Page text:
In conclusion, please don't accuse me of being too afraid of believing. I've testified of Christ. I've walked in your shoes. But you've never walked in mine. Don't even begin to try to tell me what I am afraid of.

Michael Paul Bailey said...

An addendum to the previous comment. In case anyone is worried, I am doing much better now. While the loss of faith can be an extremely painful experience, life is wonderful on the other side.

John Jackson said...

"No, it is not 'too scary' for me to believe in Jesus." Ahh, my friend MPB, your comment comes on Halloween. Coincidence.

Anyway, I am touched by your comments. Know that. For while I look at everything and see a world with God, I know another person might look and not see God.

The biggest witness of Christianity, and of God, that I see, is the return of the Jews to the Israel. To me, it is undeniable. Was it 1948 that they were vast underdogs, facing not just one nation, but the strength of many, and yet they won their war of independence? That was almost in our lifetimes. I think of the scripture (Jeremiah 23:7-8) indicating the day would come that people would no longer look at the great miracle of Moses leading the Israelites through the Red Sea as a sure witness that God lives, but rather they would look at God's leading these nations back to Jerusalem as a sure witness God lives. A number of years ago, I remember reflecting on the return of the Jews, and their establishing a nation there against such odds and I was overwhelmed with how strong of an evidence it is, and I thought, God, this is cheating my faith, to have such strong evidence leaves no room for faith. To deny this would be like denying there is a sun after seeing the sun at noon day.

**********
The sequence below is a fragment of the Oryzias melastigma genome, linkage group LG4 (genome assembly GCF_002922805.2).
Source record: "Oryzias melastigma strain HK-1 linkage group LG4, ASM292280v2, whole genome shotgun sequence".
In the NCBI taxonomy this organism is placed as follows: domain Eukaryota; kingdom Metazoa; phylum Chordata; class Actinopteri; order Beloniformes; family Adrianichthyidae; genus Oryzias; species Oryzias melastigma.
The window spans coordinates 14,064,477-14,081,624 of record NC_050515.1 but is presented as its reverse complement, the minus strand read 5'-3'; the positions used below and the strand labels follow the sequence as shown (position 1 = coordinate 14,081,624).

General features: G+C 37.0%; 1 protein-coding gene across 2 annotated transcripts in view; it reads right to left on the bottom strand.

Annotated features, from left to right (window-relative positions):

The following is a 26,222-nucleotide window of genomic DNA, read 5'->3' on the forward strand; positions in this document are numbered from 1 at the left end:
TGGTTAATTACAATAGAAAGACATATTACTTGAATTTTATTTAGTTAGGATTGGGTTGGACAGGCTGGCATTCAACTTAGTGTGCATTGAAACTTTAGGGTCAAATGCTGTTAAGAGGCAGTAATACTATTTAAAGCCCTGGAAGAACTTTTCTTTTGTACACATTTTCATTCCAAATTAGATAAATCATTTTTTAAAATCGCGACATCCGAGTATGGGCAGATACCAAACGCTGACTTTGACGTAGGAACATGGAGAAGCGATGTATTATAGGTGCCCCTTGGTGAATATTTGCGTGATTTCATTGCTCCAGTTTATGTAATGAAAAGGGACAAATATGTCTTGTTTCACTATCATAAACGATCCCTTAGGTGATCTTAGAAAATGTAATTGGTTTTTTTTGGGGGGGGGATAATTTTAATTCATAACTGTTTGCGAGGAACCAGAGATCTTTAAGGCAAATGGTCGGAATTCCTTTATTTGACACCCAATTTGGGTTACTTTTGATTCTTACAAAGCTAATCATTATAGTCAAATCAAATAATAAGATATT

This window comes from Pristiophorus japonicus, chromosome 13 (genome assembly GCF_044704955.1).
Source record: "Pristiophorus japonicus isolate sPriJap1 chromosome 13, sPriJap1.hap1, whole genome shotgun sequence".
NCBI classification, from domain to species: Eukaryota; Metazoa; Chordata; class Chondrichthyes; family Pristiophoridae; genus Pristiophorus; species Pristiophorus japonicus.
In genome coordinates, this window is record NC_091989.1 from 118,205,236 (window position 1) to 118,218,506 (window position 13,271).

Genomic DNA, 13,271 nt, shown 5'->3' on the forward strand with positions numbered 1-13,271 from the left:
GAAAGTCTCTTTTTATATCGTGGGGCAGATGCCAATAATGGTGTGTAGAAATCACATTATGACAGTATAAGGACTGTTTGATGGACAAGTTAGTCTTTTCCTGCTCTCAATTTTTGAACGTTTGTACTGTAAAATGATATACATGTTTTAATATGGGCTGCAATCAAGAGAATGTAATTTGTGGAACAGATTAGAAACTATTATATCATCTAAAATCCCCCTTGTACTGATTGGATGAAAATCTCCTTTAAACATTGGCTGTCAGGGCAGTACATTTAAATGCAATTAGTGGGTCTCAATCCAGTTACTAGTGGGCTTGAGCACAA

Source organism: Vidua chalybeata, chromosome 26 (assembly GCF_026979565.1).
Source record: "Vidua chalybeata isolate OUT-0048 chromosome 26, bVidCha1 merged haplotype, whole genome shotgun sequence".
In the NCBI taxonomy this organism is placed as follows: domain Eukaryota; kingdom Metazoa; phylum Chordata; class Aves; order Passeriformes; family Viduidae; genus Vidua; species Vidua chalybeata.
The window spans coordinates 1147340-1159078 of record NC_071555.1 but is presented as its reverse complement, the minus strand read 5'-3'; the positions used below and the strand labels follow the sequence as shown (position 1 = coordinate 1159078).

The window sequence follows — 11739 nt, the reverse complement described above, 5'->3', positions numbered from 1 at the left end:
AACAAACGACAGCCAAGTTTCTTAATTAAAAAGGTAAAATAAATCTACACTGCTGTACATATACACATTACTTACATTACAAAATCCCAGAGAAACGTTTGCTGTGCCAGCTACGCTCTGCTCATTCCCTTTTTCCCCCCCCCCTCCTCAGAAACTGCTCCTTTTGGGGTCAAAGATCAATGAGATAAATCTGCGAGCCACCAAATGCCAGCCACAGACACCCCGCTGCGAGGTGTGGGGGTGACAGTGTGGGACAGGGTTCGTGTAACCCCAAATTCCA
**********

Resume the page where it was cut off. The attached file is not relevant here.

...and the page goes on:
The Jews were scattered throughout the world, and persecuted, just as the Old Testament promised. The scattering and persecution continued even as the prophecies were before the eyes of the world in the Bible.